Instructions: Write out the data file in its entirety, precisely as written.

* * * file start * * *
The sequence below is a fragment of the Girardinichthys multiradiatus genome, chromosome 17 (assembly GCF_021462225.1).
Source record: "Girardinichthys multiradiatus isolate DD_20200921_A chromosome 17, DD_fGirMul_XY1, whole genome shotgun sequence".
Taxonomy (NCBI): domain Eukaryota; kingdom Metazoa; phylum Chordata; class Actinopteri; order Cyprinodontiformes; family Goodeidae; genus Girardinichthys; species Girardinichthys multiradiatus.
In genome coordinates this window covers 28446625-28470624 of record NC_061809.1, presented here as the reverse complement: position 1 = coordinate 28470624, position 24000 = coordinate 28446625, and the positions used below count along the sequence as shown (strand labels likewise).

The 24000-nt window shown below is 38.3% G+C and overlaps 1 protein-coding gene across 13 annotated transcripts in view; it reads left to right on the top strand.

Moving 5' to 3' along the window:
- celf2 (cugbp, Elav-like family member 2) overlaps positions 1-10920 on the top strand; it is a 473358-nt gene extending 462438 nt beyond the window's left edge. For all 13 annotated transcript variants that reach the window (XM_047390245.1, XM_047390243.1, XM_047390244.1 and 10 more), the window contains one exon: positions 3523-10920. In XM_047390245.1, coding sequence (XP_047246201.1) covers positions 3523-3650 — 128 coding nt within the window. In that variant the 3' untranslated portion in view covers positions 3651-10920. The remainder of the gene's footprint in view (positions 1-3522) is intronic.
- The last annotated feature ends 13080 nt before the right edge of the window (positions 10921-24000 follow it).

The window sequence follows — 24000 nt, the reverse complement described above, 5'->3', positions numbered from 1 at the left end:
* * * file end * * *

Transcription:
The sequence below is a fragment of the Girardinichthys multiradiatus genome, chromosome 17 (assembly GCF_021462225.1).
Source record: "Girardinichthys multiradiatus isolate DD_20200921_A chromosome 17, DD_fGirMul_XY1, whole genome shotgun sequence".
Taxonomy (NCBI): domain Eukaryota; kingdom Metazoa; phylum Chordata; class Actinopteri; order Cyprinodontiformes; family Goodeidae; genus Girardinichthys; species Girardinichthys multiradiatus.
In genome coordinates this window covers 28446625-28470624 of record NC_061809.1, presented here as the reverse complement: position 1 = coordinate 28470624, position 24000 = coordinate 28446625, and the positions used below count along the sequence as shown (strand labels likewise).

The 24000-nt window shown below is 38.3% G+C and overlaps 1 protein-coding gene across 13 annotated transcripts in view; it reads left to right on the top strand.

Moving 5' to 3' along the window:
- celf2 (cugbp, Elav-like family member 2) overlaps positions 1-10920 on the top strand; it is a 473358-nt gene extending 462438 nt beyond the window's left edge. For all 13 annotated transcript variants that reach the window (XM_047390245.1, XM_047390243.1, XM_047390244.1 and 10 more), the window contains one exon: positions 3523-10920. In XM_047390245.1, coding sequence (XP_047246201.1) covers positions 3523-3650 — 128 coding nt within the window. In that variant the 3' untranslated portion in view covers positions 3651-10920. The remainder of the gene's footprint in view (positions 1-3522) is intronic.
- The last annotated feature ends 13080 nt before the right edge of the window (positions 10921-24000 follow it).

The window sequence follows — 24000 nt, the reverse complement described above, 5'->3', positions numbered from 1 at the left end: